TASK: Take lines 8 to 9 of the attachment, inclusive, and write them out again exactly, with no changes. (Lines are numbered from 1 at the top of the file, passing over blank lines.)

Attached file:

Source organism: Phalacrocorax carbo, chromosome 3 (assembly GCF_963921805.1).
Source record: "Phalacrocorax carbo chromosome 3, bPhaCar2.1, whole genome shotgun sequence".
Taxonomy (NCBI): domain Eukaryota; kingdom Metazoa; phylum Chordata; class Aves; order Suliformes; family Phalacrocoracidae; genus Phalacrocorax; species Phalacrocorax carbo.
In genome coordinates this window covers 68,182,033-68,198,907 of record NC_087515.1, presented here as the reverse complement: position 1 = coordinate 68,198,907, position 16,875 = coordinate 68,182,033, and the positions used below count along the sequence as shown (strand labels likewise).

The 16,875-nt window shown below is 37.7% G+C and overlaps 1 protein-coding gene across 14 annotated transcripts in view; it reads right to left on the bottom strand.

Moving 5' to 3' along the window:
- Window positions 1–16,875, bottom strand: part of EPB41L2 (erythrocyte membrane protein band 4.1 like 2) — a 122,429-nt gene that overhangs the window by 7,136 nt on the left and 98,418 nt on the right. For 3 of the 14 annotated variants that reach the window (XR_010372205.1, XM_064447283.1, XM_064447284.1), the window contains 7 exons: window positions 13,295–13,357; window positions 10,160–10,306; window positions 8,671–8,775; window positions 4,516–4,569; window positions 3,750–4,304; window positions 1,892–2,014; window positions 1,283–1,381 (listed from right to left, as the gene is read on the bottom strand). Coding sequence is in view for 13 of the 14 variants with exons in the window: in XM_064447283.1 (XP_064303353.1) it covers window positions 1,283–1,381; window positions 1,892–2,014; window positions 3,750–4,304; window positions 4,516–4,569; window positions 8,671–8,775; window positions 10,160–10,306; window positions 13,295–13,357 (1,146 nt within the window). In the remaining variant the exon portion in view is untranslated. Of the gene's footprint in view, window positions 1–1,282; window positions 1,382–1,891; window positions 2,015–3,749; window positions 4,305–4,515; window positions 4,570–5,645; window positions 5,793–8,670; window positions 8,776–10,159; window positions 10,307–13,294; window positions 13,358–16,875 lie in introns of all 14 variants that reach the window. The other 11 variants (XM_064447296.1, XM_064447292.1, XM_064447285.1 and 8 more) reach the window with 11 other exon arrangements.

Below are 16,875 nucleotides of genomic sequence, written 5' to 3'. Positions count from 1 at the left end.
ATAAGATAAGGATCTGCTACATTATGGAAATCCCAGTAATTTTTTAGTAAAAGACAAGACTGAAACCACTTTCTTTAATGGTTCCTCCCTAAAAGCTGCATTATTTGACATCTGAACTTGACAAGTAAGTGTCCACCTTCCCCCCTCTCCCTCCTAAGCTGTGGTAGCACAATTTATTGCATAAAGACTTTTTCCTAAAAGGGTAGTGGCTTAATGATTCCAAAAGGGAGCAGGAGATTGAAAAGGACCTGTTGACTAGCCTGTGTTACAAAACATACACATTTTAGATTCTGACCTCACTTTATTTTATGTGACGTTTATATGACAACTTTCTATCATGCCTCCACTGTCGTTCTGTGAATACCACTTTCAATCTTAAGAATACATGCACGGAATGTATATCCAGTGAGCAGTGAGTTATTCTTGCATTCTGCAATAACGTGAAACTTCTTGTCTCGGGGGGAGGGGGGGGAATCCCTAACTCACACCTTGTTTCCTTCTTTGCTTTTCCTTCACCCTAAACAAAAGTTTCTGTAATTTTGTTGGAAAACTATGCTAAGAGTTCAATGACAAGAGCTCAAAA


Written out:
Below are 16,875 nucleotides of genomic sequence, written 5' to 3'. Positions count from 1 at the left end.
ATAAGATAAGGATCTGCTACATTATGGAAATCCCAGTAATTTTTTAGTAAAAGACAAGACTGAAACCACTTTCTTTAATGGTTCCTCCCTAAAAGCTGCATTATTTGACATCTGAACTTGACAAGTAAGTGTCCACCTTCCCCCCTCTCCCTCCTAAGCTGTGGTAGCACAATTTATTGCATAAAGACTTTTTCCTAAAAGGGTAGTGGCTTAATGATTCCAAAAGGGAGCAGGAGATTGAAAAGGACCTGTTGACTAGCCTGTGTTACAAAACATACACATTTTAGATTCTGACCTCACTTTATTTTATGTGACGTTTATATGACAACTTTCTATCATGCCTCCACTGTCGTTCTGTGAATACCACTTTCAATCTTAAGAATACATGCACGGAATGTATATCCAGTGAGCAGTGAGTTATTCTTGCATTCTGCAATAACGTGAAACTTCTTGTCTCGGGGGGAGGGGGGGGAATCCCTAACTCACACCTTGTTTCCTTCTTTGCTTTTCCTTCACCCTAAACAAAAGTTTCTGTAATTTTGTTGGAAAACTATGCTAAGAGTTCAATGACAAGAGCTCAAAA